In the midst of a heated presidential campaign, Secret Service Agent Scott Roarke gets an assignment that turns his world upside down. His investigation uncovers a plot so monstrous it can change the course of America’s future and world politics. Roarke discovers that presidency is about to fall into the hands of a hostile foreign power. The power play is so well-conceived that even the U.S. Constitution itself is a tool designed to guarantee the plot’s success.
Everyone knows a couple like Jack and Grace. He has looks and wealth, she has charm and elegance. You might not want to like them, but you do.
You’d like to get to know Grace better. But it’s difficult, because you realise Jack and Grace are never apart.
Some might call this true love. Others might ask why Grace never answers the phone. Or how she can never meet for coffee, even though she doesn’t work. How she can cook such elaborate meals but remain so slim. And why there are bars on one of the bedroom windows.
Setting a novel in a radio station has been a long-time dream of mine. Early in my career, when I had no concept of how much money was required to both pay rent and eat, I worked at a small-market top-forty station in a Midwestern college town. My current thriller Body and Bone is set in a radio station modeled on that one, and the memory of it sparks almost insane levels of weepy nostalgia.
This was my first full-time job after graduating from the University of Kansas, and most of the employees were early-twenties recent college grads eager to take on the broadcasting world. We built that station from the ground up—the building wasn’t even finished when I was hired—and worked twelve- to sixteen-hour days for weeks ramping up to go on the air.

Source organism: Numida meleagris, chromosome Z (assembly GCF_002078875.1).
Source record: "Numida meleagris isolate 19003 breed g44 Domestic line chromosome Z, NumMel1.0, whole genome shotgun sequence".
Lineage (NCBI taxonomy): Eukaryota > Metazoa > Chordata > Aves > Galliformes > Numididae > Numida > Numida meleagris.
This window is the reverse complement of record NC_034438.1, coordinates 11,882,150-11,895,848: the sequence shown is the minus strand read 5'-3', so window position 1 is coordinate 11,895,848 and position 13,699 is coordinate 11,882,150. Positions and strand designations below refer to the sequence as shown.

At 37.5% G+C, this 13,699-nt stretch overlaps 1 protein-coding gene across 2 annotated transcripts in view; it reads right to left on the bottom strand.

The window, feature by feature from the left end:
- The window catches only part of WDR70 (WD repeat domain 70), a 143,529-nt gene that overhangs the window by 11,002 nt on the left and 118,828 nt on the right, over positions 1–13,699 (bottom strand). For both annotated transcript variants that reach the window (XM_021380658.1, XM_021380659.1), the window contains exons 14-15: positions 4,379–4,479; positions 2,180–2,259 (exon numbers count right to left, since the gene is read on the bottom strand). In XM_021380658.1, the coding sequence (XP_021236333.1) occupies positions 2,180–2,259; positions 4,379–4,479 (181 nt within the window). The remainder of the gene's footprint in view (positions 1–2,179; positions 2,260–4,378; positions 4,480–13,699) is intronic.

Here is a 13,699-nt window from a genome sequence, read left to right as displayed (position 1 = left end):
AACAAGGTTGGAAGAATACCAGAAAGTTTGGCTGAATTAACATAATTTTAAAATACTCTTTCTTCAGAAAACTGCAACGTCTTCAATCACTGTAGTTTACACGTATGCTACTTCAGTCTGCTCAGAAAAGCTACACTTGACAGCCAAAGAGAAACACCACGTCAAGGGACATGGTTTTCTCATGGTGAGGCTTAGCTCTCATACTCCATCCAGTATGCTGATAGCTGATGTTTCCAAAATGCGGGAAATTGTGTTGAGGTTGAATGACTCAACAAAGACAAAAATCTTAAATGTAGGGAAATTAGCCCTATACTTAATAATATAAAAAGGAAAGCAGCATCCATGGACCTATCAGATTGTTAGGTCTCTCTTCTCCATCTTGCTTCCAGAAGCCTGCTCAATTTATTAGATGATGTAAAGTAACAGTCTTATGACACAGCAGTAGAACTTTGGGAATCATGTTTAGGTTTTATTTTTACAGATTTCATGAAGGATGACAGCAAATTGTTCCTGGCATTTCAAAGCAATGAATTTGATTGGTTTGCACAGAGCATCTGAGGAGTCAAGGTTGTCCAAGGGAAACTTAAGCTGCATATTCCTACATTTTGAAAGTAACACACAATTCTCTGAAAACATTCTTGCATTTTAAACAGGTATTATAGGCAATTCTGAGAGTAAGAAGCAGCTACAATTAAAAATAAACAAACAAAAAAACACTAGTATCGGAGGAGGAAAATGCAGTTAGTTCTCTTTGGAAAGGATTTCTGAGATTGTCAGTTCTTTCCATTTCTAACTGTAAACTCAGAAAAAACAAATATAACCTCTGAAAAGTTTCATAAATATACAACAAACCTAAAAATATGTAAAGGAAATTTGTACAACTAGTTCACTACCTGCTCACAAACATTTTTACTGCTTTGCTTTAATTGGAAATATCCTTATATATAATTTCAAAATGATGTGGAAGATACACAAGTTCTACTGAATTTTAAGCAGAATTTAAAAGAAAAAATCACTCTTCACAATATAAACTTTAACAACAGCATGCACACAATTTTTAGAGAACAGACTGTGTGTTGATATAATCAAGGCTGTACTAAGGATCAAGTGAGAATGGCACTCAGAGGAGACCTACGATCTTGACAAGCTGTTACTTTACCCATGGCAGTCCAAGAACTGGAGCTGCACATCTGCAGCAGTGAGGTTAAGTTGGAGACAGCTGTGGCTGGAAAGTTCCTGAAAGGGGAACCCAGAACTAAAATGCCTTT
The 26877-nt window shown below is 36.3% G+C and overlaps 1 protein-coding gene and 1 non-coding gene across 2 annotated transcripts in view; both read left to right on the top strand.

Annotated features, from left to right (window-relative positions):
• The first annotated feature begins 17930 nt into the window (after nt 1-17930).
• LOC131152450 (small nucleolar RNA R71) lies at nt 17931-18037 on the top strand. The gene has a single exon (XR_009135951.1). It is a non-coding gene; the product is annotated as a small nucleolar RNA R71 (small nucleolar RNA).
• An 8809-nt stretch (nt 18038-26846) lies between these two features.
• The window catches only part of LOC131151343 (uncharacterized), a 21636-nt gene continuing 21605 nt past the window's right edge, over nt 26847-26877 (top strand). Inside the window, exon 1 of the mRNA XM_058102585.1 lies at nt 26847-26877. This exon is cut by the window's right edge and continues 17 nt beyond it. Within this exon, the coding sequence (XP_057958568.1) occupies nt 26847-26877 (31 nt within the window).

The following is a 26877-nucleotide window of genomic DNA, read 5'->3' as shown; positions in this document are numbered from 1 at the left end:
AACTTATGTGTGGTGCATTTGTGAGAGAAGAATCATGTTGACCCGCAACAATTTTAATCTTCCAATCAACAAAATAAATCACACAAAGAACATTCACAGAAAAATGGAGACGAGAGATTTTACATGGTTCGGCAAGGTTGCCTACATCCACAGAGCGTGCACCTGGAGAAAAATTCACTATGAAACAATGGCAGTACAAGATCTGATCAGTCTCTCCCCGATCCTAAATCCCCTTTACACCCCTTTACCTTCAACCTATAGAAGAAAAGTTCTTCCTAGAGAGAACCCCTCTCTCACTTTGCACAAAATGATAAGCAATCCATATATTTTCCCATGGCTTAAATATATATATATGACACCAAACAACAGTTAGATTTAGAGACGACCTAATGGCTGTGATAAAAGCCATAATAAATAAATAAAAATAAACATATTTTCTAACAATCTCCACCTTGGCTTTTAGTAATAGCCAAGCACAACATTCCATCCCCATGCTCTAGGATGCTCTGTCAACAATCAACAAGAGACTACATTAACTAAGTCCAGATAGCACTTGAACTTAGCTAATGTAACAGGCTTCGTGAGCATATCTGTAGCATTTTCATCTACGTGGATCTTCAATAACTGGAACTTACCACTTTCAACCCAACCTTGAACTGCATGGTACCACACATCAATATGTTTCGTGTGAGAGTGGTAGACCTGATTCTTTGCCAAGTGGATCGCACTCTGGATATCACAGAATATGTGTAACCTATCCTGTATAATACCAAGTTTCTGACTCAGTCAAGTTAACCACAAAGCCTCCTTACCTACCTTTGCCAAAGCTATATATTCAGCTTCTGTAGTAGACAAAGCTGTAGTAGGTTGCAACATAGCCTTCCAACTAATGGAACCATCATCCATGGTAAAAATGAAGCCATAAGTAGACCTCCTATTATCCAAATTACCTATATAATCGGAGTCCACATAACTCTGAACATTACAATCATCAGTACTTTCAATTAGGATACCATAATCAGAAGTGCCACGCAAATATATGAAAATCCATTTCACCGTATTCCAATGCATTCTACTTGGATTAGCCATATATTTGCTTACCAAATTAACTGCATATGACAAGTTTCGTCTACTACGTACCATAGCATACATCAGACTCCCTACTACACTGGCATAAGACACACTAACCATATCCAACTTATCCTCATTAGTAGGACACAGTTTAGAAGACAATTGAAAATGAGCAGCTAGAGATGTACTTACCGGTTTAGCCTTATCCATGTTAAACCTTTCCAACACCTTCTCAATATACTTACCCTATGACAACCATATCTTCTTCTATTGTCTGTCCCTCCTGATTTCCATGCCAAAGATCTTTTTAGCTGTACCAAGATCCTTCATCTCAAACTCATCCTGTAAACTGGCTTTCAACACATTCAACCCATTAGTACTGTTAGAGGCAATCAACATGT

It’s easy to become a superhero.
First, discover a superpower. It might take a while to get used to, though — especially if it’s something as weird as being your twin brother half the time.
Second, recruit a sidekick. Or, two.
The premise of Torture Man is interesting – take two individuals who are polar opposites in their worldviews and put them in a life and death scenario where they must rely on each other and then see if either of them changes their long-held belief system.
I’m excited to feature a showcase today of Bryant’s Gap by Michael E. Burge. You may remember reading my review of this fun and well-written mystery a few months ago here. If you haven’t read BG yet and you like mysteries, I highly recommend that you just go order/download a copy already, purchase links are below. There’s also a great giveaway at the bottom of this post!
Some things aren’t meant to be remembered . . .
They’re calling it the worst pileup in London history. Margaret Holloway is driving home, but her mind is elsewhere—on a troubled student, her daughter’s acting class, the next day’s meeting—when she’s rear-ended and trapped in the wreckage. Just as she begins to panic, a disfigured stranger pulls her from the car seconds before it’s engulfed in flames. Then he simply disappears.
Did you read The Girl on the Train? What did you think about it? Please share your thoughts with me in the comments!
I usually read the entire book and then think about it for a few days before I sit down to write my review. I do this because sometimes the way I feel about a book changes after I’ve had a chance to process it as a whole. But as I’m reading The Girl on the Train, I have some pretty strong emotions from the beginning, so I wanted to see what happens to my review if I write down my thoughts along the way.